UC Berkeley establishes grant program to address sexual violence

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Micah Carroll/Staff

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In a new effort to combat sexual harassment and violence on campus, UC Berkeley will be awarding grants to establish community-based initiatives to address these persisting issues.

The campus PATH to Care Center, in a partnership with the Violence Prevention Collaborative, will be awarding 10 grants of up to $2,500 to teams of four to 12 people to create campaigns addressing social norms on sexual violence. Projects will address an “intact community,” which could include members of a sports team, participants in Greek life or, in broader terms, groups such as the queer community or a cultural group, according to Elizabeth Wilmerding, a prevention intern at PATH.

Wilmerding said the projects should be focused on the ways people can contribute to their specific communities and could include a poster campaign, use of digital media or a series of educational events or workshops.

Virginia Duplessis, assistant director of prevention at PATH to Care Center, said the campus’s focus has often been centered on response efforts regarding instances of sexual assault. She said the awarded grants will “use evidence-based strategies to promote prevention,” rather than focus on response.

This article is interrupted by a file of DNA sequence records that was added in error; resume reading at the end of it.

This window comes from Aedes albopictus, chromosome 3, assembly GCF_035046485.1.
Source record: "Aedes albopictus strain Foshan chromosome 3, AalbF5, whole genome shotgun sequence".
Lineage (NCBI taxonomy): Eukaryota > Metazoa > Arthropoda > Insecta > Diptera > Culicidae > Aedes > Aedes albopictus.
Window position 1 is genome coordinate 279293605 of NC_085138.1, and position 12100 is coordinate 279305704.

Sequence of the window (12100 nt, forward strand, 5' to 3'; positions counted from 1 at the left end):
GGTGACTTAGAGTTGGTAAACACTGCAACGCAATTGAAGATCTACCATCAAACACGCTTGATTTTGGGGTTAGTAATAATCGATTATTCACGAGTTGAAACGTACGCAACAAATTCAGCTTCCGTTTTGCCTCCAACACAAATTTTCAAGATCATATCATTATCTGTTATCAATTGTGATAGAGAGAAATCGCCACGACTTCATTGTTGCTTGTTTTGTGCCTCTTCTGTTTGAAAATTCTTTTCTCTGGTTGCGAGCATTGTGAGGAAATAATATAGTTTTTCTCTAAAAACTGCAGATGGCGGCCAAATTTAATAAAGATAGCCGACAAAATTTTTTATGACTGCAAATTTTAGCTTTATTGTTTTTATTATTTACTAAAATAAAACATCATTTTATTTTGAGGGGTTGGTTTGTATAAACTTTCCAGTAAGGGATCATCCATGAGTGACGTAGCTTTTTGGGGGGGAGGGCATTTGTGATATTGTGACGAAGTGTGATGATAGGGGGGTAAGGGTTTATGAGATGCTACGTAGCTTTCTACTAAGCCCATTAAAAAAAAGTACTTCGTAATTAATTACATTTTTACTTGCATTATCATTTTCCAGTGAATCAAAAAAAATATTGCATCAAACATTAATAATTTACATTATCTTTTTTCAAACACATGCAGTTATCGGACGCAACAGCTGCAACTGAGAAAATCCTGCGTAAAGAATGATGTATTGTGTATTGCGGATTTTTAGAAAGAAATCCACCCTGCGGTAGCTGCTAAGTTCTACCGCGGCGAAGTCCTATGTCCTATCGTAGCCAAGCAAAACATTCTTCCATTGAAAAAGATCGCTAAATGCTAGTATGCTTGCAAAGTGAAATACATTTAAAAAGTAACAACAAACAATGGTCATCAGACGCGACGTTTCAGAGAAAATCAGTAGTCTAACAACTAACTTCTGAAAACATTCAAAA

Dr. Keith Edwards, an educator and speaker on sexual violence prevention, will give a talk on campus Oct. 27.

“Sexual violence is integrated in culture, we would like to think that people who commit sexual violence are deviant, but when you really look at it, the culture teaches people to behave in these ways,” Edwards said.

The PATH center, along with other campus groups, received funding for the grants last spring as part of an initiative by UC Berkeley to develop resources for sexual assault prevention and survivor support. This funding also arrives amid various high-profile cases of sexual assault on campus.

Daniel Saedi, president of the Interfraternity Council, commended the many student-led efforts as well as the educational programs that exist on campus but said broader change will need to be effected at the administrative level.

“(These are) big-time issues, we’re talking about felony crimes that are happening in our community,” Saedi said. “These are huge acts of violence that are occurring. We need more than just small grants to address that.”

According to Duplessis, the PATH center is involved in other prevention activities across campus, including various student committees and faculty groups that meet to address and provide education on sexual violence prevention. Similar “social norm marketing” approaches can be seen around campus in the “Bears that Care” initiative, which hosts bystander prevention workshops, and the “It’s on Us” marketing campaign, which features signs throughout campus with messages from community members regarding sexual violence.

The PATH to Care Center hosted a workshop Thursday from 4 p.m. to 5 p.m., attended by four UC Berkeley affiliates, to go over the application process and allow potential applicants to ask questions about the grants. Applications are currently available at the PATH center, and on its website, and will close Nov. 7 at 5 p.m.

Contact Camryn Bell and Revati Thatte at [email protected].